- HBCUs were established largely because of the segregation and exclusion of Black Americans from places of higher education.
- Most HBCUs were established after the second Morrill Land-Grant Act was passed.
- Today, over 300,000 students are enrolled in over 100 HBCUs throughout the country. HBCUs remain central to the education and success of Black students.
Historically Black Colleges and Universities (HBCUs) began as 19th-century initiatives to provide post-secondary learning opportunities to Black Americans in a highly segregated country. The establishment of HBCUs allowed Black Americans the chance to receive higher learning of the quality that was once only afforded to white individuals and select others.
The early history of HBCUs is largely tied to addressing the problems of segregation and the exclusion of Black Americans from places of higher education. But, as time moved forward, HBCUs became more than places of learning for those excluded from other colleges and universities.
In this article, we explore an HBCU history timeline and present 25 interesting HBCU history facts. Furthermore, we discuss the state of HBCUs today and philanthropist Robert F. Smith’s connection to these storied institutions.
The Early History of HBCUs
Throughout early U.S. history, Black Americans were discouraged and outright prohibited from accessing educational institutions in many Southern states. HBCUs were established to address this discrimination.
Cheyney University of Pennsylvania, the first HBCU, was established in 1837. A few others quickly followed, including the University of the District of Columbia, Lincoln University and Wilberforce University, before the start of the American Civil War.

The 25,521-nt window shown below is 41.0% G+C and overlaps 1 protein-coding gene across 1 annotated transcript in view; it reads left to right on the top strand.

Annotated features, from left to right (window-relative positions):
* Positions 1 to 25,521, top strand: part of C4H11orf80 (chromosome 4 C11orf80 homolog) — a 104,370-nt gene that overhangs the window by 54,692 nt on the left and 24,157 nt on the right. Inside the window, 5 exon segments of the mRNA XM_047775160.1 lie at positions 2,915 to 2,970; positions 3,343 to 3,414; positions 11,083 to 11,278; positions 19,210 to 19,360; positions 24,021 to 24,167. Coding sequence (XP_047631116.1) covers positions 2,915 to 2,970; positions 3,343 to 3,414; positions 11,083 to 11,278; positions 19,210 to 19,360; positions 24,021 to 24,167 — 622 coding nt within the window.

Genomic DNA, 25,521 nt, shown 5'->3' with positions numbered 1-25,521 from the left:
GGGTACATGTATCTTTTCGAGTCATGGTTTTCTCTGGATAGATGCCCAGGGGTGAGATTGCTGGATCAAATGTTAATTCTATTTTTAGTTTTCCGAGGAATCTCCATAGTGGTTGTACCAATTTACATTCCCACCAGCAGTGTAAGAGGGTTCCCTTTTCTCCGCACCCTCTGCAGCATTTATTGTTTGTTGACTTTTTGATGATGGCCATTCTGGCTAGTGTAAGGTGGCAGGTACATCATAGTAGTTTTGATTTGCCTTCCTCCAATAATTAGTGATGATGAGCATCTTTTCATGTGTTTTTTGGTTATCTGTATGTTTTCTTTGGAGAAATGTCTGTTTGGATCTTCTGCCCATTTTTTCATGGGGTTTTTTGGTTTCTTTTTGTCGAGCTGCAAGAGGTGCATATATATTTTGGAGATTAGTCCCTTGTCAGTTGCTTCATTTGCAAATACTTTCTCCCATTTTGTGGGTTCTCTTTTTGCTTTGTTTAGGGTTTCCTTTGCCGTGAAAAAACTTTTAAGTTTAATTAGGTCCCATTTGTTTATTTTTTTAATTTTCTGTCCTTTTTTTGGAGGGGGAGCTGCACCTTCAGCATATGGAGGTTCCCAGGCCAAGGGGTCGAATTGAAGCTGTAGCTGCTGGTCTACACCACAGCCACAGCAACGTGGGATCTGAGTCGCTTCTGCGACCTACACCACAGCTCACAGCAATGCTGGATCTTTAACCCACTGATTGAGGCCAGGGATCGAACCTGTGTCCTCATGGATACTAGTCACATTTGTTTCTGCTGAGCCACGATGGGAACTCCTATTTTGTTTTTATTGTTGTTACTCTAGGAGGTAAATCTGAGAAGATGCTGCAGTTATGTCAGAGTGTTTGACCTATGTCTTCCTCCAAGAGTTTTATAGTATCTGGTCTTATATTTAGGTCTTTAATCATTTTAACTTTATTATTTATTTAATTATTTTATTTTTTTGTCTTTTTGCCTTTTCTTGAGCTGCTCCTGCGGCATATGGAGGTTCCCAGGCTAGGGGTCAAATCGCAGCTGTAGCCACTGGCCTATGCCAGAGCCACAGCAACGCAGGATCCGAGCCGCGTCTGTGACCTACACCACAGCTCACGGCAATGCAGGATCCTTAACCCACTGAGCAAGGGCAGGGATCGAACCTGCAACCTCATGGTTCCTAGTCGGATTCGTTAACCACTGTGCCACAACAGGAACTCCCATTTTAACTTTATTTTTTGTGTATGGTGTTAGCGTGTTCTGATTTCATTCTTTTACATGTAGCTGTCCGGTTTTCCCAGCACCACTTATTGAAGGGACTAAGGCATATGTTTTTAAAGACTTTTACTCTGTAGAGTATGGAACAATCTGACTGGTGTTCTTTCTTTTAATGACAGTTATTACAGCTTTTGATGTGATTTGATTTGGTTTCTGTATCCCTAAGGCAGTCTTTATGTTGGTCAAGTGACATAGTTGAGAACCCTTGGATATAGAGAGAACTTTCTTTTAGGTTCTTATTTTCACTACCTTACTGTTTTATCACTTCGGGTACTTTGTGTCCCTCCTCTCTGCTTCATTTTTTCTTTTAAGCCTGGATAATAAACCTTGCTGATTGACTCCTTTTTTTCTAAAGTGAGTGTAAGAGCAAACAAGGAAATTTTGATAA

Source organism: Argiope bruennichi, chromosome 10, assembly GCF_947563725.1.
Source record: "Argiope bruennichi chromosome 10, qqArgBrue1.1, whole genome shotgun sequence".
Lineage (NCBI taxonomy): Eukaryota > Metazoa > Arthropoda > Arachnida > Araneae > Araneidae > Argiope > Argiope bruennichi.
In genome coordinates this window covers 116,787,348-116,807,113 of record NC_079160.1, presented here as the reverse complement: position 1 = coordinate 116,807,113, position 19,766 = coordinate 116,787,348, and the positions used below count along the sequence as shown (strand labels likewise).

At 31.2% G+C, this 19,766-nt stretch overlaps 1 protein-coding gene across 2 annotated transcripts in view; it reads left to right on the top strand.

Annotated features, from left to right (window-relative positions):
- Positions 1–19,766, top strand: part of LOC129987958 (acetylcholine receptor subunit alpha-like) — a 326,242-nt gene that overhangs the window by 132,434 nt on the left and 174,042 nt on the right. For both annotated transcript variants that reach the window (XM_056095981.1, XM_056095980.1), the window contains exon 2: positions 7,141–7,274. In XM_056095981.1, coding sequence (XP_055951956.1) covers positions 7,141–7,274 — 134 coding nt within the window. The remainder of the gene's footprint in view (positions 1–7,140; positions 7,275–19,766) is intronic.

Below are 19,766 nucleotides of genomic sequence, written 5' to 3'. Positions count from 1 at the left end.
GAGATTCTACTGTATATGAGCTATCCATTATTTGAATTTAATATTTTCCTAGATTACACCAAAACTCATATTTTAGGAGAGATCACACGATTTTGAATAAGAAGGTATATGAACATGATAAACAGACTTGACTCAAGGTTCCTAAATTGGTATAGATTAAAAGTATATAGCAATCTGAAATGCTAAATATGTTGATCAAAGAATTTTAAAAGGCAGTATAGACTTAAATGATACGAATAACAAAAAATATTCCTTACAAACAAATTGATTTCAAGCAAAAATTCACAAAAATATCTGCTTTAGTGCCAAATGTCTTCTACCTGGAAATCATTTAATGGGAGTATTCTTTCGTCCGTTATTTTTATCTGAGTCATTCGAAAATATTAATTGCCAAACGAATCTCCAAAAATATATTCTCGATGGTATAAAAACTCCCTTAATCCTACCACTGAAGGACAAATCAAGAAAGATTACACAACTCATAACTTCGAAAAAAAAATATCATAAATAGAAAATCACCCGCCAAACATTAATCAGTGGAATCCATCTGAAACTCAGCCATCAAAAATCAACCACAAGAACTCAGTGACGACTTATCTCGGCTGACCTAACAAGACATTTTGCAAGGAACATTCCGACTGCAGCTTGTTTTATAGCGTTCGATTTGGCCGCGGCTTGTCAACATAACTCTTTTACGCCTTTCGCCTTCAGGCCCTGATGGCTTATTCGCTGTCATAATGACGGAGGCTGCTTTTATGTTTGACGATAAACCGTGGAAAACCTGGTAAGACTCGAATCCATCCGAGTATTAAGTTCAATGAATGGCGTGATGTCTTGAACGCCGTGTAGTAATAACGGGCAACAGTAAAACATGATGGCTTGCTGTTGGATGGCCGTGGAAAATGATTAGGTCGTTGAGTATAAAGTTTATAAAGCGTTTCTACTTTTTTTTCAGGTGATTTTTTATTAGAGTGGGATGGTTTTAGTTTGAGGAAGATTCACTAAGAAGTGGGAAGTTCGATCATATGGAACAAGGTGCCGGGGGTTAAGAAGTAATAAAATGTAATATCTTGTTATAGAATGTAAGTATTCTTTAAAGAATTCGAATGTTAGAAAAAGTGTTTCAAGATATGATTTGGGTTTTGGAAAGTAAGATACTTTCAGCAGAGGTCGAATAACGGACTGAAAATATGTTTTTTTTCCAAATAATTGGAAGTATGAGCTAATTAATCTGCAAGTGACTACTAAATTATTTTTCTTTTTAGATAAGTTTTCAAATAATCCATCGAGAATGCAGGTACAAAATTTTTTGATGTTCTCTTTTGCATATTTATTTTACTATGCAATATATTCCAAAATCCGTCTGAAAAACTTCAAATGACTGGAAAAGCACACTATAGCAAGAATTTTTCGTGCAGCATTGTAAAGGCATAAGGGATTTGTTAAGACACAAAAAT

The Reconstruction Era (1865-1877)
After the American Civil War, the U.S. saw the establishment of many more HBCUs. Philanthropists, newly emancipated Black Americans, Black churches, the U.S. federal government and other individuals and organizations supported these institutions in their infancy to help ensure their success. During this Reconstruction era, many new HBCUs were established. Howard University in Washington, D.C. and Morehouse College in Atlanta, GA, were just two of the HBCUs formed during that time.
The Second Morrill Land-Grant Act
In 1890, the U.S. federal government enacted the second Morrill Land-Grant Act, declaring that states using federal funds for higher education must ensure Black students have access to education. The act specified that schools would need to be integrated, or new institutions would need to be established solely for Black Americans. In many Southern states, schools were founded for Black Americans to ensure funding while preventing integration with their existing educational institutions. As a result, 19 HBCU land-grant schools opened between 1890 and the mid-1900s.
The Civil Rights Movement
HBCUs played an essential role in the Civil Rights Movement. Influential Civil Rights figures, such as Martin Luther King Jr. and Thurgood Marshall, attended HBCUs and spread their messages for equality. Since many schools were segregated, leaders in the Civil Rights Movement developed their ideas and created spaces to collaborate at HBCUs. In 1965, HBCUs were officially designated by the U.S. Department of Education. This was a significant achievement in the movement towards equality, as it meant HBCUs were defined as accredited schools for higher education.
25 HBCU History Facts
The HBCU history timeline above showcases that HBCUs hold historical significance and significantly impacted (and were impacted by) the growth of education and equality in the U.S. Below, we present 25 more unique HBCU history facts — from notable alumni to interesting statistics.
- Cheyney University of Pennsylvania was the first HBCU established (1837), and Lincoln University in Oxford, PA, which opened in 1954, was the first degree-granting HBCU.
- HBCUs make up only 3% of colleges and universities in the U.S.
- In addition to Martin Luther King, Jr., filmmaker and actor Spike Lee and actor Samuel L. Jackson attended the prestigious HBCU Morehouse College.